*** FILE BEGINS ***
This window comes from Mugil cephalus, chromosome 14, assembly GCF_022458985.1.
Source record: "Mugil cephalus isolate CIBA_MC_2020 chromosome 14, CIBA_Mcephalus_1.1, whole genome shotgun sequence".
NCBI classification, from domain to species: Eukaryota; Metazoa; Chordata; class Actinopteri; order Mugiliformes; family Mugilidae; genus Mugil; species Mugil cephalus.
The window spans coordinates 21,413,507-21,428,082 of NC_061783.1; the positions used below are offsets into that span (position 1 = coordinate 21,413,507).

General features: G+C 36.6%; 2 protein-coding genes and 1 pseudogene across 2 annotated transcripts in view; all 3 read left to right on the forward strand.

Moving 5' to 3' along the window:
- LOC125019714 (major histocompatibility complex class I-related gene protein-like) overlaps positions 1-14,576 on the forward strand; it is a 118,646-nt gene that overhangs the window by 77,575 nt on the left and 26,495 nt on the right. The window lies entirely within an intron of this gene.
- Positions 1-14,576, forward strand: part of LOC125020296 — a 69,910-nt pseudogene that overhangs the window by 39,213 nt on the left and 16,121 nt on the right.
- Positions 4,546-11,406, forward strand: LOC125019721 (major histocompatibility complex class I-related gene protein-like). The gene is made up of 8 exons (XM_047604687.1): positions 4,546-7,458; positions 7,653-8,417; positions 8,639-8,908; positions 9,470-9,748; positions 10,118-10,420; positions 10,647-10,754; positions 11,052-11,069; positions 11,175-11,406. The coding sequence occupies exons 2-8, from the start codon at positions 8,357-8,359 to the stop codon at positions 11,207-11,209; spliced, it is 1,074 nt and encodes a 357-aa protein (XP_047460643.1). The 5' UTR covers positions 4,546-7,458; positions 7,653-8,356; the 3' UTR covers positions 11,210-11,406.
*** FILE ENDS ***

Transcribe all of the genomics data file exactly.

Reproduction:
This window comes from Mugil cephalus, chromosome 14, assembly GCF_022458985.1.
Source record: "Mugil cephalus isolate CIBA_MC_2020 chromosome 14, CIBA_Mcephalus_1.1, whole genome shotgun sequence".
NCBI classification, from domain to species: Eukaryota; Metazoa; Chordata; class Actinopteri; order Mugiliformes; family Mugilidae; genus Mugil; species Mugil cephalus.
The window spans coordinates 21,413,507-21,428,082 of NC_061783.1; the positions used below are offsets into that span (position 1 = coordinate 21,413,507).

General features: G+C 36.6%; 2 protein-coding genes and 1 pseudogene across 2 annotated transcripts in view; all 3 read left to right on the forward strand.

Moving 5' to 3' along the window:
- LOC125019714 (major histocompatibility complex class I-related gene protein-like) overlaps positions 1-14,576 on the forward strand; it is a 118,646-nt gene that overhangs the window by 77,575 nt on the left and 26,495 nt on the right. The window lies entirely within an intron of this gene.
- Positions 1-14,576, forward strand: part of LOC125020296 — a 69,910-nt pseudogene that overhangs the window by 39,213 nt on the left and 16,121 nt on the right.
- Positions 4,546-11,406, forward strand: LOC125019721 (major histocompatibility complex class I-related gene protein-like). The gene is made up of 8 exons (XM_047604687.1): positions 4,546-7,458; positions 7,653-8,417; positions 8,639-8,908; positions 9,470-9,748; positions 10,118-10,420; positions 10,647-10,754; positions 11,052-11,069; positions 11,175-11,406. The coding sequence occupies exons 2-8, from the start codon at positions 8,357-8,359 to the stop codon at positions 11,207-11,209; spliced, it is 1,074 nt and encodes a 357-aa protein (XP_047460643.1). The 5' UTR covers positions 4,546-7,458; positions 7,653-8,356; the 3' UTR covers positions 11,210-11,406.